We taste tested this new wine-like alcohol-free drink targeting listings at Michelin-starred restaurants
A drinks startup has launched a new alcohol-free tipple inspired by the flavour, texture and body of wine, and it’s already gained listings with London’s Michelin-starred restaurants.
Nine Elms has been created by Timeless Drinks Ventures, which was originally launched in 2016 by Zoltan Szucs Frakas, a former marketeer for British American Tobacco, and Simon Charles Hamilton Rucker, who holds director positions at Holistic Technologies and management consultancy Grit & Partners, according to Companies House records.
According to a statement from the brand, it is a botanical-flavoured serve made using 20 different flowers, herbs and spices, and the juice of 4 types of berry – which the founders believe allows it to pair with “a broad range of rich, savoury dishes.”
The beverage, which is being distributed by wholesaler Enotria & Coe, has just been launched at Isaac McHale’s east London restaurant The Clove Club, and will also be available at hotly-anticipated hotel The Standard when it opens in London later this month.
James Morgan, who helped Timeless Drinks realise the Nine Elms serve, having previously designed the alcohol-free cocktail menu for Hakkasan Group’s London outposts, said it has “complexity, great acidity, mouth-watering tannins and a good long finish – but most importantly, it’s also delicious!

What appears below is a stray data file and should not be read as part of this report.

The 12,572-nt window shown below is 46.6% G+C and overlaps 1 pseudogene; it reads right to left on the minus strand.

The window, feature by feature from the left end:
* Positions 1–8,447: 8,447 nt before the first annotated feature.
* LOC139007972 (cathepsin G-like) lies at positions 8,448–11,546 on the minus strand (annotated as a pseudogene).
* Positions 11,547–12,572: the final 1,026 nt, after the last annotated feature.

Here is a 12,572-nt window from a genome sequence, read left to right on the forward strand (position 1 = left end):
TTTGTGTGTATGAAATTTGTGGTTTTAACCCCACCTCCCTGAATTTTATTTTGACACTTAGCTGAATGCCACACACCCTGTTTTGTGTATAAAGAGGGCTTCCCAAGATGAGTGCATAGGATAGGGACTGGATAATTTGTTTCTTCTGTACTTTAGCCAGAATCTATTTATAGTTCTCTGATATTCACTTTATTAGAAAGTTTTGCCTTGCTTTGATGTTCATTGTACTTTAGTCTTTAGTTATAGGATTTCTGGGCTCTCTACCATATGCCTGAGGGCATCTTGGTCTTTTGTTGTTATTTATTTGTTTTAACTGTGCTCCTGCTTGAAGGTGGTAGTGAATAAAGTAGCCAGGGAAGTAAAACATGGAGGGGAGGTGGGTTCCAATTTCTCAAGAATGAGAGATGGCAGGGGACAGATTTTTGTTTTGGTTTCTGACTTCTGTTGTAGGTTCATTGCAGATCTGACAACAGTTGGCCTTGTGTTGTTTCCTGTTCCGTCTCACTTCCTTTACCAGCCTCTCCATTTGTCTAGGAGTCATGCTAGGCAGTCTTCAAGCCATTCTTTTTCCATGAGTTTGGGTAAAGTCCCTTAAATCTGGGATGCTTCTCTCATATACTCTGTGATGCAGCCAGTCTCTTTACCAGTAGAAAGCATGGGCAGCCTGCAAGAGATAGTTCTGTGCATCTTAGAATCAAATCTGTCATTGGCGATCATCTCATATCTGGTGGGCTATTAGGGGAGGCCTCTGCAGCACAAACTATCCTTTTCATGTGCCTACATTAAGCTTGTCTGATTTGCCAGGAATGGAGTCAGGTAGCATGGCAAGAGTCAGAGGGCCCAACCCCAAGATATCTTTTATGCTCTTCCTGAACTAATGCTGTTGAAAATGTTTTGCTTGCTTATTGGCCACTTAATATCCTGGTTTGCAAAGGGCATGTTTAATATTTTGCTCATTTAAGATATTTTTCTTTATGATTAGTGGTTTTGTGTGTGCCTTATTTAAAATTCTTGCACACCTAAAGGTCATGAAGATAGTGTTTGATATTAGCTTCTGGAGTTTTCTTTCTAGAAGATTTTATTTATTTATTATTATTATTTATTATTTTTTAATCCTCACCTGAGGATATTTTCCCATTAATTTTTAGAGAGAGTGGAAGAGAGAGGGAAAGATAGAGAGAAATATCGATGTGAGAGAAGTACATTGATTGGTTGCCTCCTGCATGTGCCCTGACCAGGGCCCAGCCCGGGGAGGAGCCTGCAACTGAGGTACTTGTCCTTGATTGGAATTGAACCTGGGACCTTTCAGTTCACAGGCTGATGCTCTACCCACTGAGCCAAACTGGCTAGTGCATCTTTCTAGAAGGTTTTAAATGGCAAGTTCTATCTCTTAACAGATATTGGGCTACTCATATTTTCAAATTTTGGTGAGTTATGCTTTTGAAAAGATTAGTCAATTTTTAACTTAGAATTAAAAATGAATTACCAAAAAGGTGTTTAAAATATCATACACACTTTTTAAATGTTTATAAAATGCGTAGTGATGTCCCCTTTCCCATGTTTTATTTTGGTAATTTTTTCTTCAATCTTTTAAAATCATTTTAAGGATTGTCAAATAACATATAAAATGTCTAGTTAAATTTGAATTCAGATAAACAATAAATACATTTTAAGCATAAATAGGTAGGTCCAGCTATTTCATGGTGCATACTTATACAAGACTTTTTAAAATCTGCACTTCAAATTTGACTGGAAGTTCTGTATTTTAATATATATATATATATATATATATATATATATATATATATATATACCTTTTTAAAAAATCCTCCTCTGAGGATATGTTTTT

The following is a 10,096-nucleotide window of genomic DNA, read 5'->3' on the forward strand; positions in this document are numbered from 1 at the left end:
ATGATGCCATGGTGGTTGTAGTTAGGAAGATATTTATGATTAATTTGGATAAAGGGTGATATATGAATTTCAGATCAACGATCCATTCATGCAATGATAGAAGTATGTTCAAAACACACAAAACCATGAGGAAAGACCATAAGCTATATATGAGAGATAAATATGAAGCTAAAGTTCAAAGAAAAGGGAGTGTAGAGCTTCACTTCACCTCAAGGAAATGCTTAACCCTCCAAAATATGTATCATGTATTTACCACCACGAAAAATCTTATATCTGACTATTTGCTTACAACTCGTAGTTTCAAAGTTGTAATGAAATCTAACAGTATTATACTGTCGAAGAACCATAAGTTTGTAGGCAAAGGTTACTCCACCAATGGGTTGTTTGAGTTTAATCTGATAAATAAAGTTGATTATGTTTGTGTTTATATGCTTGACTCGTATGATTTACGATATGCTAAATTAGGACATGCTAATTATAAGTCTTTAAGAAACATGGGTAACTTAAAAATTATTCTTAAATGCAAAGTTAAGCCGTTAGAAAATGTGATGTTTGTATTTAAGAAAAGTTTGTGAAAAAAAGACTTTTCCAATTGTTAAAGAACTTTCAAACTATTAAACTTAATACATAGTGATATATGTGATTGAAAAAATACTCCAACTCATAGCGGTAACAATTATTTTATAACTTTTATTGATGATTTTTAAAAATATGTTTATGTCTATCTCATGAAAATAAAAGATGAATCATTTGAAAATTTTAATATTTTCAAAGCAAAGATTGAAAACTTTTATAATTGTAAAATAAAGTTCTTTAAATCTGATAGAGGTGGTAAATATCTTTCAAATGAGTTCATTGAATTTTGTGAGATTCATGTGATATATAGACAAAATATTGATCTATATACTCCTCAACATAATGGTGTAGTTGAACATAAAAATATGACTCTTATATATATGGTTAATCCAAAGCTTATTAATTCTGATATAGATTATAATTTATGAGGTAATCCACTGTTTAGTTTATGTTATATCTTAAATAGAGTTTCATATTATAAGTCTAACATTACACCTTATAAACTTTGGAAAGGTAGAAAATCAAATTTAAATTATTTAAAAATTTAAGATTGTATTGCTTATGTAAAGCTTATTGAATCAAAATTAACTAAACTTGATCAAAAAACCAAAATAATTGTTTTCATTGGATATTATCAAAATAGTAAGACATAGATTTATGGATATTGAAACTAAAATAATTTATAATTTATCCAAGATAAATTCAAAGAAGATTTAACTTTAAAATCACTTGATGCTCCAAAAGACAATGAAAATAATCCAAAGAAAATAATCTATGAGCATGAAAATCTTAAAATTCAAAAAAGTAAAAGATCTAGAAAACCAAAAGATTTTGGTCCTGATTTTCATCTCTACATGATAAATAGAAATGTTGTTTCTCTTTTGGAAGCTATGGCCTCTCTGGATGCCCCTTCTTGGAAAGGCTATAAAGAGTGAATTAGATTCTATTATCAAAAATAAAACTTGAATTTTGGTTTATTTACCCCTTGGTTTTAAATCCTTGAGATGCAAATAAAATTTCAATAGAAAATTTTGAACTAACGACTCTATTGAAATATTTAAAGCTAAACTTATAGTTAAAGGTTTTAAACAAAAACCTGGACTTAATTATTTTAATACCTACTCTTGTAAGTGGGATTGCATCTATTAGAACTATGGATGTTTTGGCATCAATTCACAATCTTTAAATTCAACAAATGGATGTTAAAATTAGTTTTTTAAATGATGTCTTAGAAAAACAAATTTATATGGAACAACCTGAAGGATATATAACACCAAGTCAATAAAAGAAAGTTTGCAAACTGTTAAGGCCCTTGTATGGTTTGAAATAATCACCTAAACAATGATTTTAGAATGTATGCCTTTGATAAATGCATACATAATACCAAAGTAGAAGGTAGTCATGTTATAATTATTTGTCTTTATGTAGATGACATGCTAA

Although it’s designed to serve as a straight pour and “pairs very well with a wide range of foods,” Morgan also suggested it could be used as an ingredient in low ABV cocktails.
“There is a huge gap in the market for high quality alcohol-free alternatives to the sorts of alcoholic drinks that are traditionally served with food and we believe that Nine Elms, starting with No.18, is the first to properly address this.”
Food and drinks writer Douglas Blyde describes the taste as “emerging from supple, inky, minty complexity, this uplifting concoction first pouts with a full-bodied, berry freshness, then culminates in a reassuringly (and strikingly lengthy) spicy, bitter aftertaste.”
Nine Elms sent us a bottle of the no. 18 to try ourselves and, in the name of journalistic integrity, we decided to taste it and see how it measured up to a typical wine.
The team were impressed with the weight and feel of the bottle, which had all the cues normally associated with a bold red wine such as Malbec from Argentina.
Eleanor Field, who writes for our Wine List Confidential vertical, said she felt customers would be willing to pay more for a non-alcoholic beverage if it sent the right message.
“It reminds me of a Bordeaux bottle,” she said. “I think it feels more worth the money like that than if it was in plastic.”
It’s also worth pointing out that the brand has used a glass Vinolok closure, which have become popular with many wine labels for their premium feel and their ability to let a wine age without fear of cork taint.